Cuisinart Food Processor

Cuisinart Food Processor

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Chuck Williams, the founder of a successful chain of retail stores (Williams-Sonoma) specializing in kitchenware and household furnishings, began his work in Sonoma, California in 1953. He brought professional and restaurant quality cookware, marketed through mail order catalogues and high design stores, to an American market that looked beyond its domestic roots for food and cookware. Williams, a great home cook, used the products he brought to an American audience including his original Cuisinart and several other models. Williams eventually gave this one, c. 1978, to the Smithsonian.
American inventor Carl Sontheimer developed the Cuisinart food processor as a more domestic version of the semi-industrial French Robot Coupe. In contrast to classic French techniques that call for everything to be prepared painstakingly by hand, the food processor quickly dispatches all the beating, pounding, mixing, mincing, and sieving common to “La Technique.”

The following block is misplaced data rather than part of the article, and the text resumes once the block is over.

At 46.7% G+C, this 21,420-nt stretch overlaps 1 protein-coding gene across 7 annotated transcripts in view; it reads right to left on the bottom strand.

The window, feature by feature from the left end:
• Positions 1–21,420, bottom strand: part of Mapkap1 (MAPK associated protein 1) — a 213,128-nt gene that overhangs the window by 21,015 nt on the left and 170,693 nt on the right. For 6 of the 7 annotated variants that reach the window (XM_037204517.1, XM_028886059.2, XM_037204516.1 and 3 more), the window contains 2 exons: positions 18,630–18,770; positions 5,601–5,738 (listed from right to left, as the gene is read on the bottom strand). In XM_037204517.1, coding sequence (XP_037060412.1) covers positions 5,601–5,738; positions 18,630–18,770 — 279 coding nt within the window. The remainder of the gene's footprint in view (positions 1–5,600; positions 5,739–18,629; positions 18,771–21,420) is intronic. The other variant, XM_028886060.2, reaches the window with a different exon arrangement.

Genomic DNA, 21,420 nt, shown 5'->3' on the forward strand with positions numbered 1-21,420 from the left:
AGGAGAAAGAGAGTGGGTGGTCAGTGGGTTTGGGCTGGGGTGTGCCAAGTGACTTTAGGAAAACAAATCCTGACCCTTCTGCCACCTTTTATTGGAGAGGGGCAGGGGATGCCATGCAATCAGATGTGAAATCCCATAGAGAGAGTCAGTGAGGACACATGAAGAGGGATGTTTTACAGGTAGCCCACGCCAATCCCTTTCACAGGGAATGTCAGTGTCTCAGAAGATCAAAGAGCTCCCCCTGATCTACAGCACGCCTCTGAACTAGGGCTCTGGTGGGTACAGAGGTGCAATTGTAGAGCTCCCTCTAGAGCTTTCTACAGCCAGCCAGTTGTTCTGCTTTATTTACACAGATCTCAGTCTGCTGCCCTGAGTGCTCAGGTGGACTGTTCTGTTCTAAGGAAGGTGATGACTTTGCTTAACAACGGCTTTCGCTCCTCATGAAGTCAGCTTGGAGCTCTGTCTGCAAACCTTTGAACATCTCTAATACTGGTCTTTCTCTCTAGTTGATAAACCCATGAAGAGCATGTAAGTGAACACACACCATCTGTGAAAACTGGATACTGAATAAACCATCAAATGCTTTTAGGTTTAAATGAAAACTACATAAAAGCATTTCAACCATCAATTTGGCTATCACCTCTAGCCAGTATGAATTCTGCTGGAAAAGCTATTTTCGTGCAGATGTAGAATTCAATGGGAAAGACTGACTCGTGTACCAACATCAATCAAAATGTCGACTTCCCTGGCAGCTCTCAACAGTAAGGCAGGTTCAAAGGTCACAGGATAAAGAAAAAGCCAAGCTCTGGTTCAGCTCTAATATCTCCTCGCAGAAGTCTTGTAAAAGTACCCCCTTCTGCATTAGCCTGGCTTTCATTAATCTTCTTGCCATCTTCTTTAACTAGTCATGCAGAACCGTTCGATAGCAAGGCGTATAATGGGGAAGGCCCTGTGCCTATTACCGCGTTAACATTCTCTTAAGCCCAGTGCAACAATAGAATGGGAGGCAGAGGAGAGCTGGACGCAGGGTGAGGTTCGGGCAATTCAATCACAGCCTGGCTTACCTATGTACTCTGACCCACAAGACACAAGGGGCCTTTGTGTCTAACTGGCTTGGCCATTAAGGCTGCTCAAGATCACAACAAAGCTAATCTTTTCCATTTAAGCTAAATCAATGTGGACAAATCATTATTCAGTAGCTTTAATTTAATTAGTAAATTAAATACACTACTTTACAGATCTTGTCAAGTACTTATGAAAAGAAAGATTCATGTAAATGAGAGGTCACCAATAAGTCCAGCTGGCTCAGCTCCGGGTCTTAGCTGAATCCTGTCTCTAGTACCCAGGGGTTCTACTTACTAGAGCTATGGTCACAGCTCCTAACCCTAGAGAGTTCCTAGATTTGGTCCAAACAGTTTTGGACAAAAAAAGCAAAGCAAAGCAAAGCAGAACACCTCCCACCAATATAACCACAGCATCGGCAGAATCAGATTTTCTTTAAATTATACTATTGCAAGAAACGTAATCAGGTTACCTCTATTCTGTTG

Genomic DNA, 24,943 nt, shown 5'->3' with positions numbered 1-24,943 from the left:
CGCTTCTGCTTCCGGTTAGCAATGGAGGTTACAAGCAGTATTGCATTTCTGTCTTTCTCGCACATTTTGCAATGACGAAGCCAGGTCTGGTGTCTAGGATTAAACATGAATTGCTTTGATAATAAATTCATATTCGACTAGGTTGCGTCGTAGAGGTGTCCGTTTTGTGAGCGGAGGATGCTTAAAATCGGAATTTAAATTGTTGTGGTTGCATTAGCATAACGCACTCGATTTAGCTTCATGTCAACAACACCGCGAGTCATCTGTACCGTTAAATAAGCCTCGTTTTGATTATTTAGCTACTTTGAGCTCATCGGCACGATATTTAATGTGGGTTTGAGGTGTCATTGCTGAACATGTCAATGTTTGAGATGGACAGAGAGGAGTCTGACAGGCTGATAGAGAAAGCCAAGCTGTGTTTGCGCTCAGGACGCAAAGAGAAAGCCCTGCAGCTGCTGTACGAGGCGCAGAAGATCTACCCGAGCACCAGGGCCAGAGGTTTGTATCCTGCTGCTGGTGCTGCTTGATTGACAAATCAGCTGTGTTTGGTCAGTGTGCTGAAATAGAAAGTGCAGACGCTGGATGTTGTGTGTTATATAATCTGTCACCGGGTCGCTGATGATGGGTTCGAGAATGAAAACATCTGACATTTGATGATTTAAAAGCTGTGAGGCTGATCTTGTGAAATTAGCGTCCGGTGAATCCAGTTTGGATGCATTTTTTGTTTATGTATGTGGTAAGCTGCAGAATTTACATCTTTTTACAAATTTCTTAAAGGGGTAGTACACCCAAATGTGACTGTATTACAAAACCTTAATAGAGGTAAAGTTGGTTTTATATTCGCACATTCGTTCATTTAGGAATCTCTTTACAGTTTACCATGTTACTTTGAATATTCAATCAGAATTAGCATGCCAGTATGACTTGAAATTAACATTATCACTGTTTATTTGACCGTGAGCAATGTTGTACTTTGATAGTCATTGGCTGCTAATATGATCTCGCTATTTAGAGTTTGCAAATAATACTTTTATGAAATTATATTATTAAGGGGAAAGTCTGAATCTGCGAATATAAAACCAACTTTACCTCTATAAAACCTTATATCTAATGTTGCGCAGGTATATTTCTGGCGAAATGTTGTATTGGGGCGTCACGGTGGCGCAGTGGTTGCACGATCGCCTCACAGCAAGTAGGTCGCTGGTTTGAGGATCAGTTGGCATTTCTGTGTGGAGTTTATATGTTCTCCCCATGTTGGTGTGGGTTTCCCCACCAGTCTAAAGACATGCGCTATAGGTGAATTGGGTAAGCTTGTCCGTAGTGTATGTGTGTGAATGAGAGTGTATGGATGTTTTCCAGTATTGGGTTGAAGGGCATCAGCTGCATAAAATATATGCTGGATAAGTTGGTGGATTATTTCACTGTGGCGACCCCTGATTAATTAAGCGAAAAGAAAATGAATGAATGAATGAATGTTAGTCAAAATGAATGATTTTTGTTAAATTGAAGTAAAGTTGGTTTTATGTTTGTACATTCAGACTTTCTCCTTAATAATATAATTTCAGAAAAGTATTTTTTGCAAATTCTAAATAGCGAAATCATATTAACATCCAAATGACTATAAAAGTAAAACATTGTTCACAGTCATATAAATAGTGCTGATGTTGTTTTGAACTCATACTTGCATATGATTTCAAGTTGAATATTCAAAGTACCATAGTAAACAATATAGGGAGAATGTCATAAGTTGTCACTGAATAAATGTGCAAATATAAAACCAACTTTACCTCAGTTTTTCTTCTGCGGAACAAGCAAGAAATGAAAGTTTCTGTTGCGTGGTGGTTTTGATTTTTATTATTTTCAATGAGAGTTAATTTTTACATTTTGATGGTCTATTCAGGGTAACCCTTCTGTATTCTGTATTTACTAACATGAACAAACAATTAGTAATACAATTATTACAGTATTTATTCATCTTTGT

Sontheimer gave Cuisinarts to Julia Child and to Chuck Williams, who began selling the machine in his stores. When Julia Child demonstrated cooking around the country, she carried her new favorite cooking tool with her, increasing its exposure to home cooks. When Julia used it, cooks then demanded it, and entrepreneurs like Williams provided these new things that Julia and others had inspired new cooks to use. The regularly improved versions have been best-selling kitchen appliances since their introduction in the early 1970’s.
Object Name
food processor
Physical Description
plastic (overall material)
overall: 15 in x 7 in x 9 1/2 in; 38.1 cm x 17.78 cm x 24.13 cm
ID Number
accession number
catalog number
Food Processing
See more items in
Cultural and Community Life: Domestic Life
Food: Transforming the American Table
Exhibition Location
National Museum of American History
Data Source
National Museum of American History
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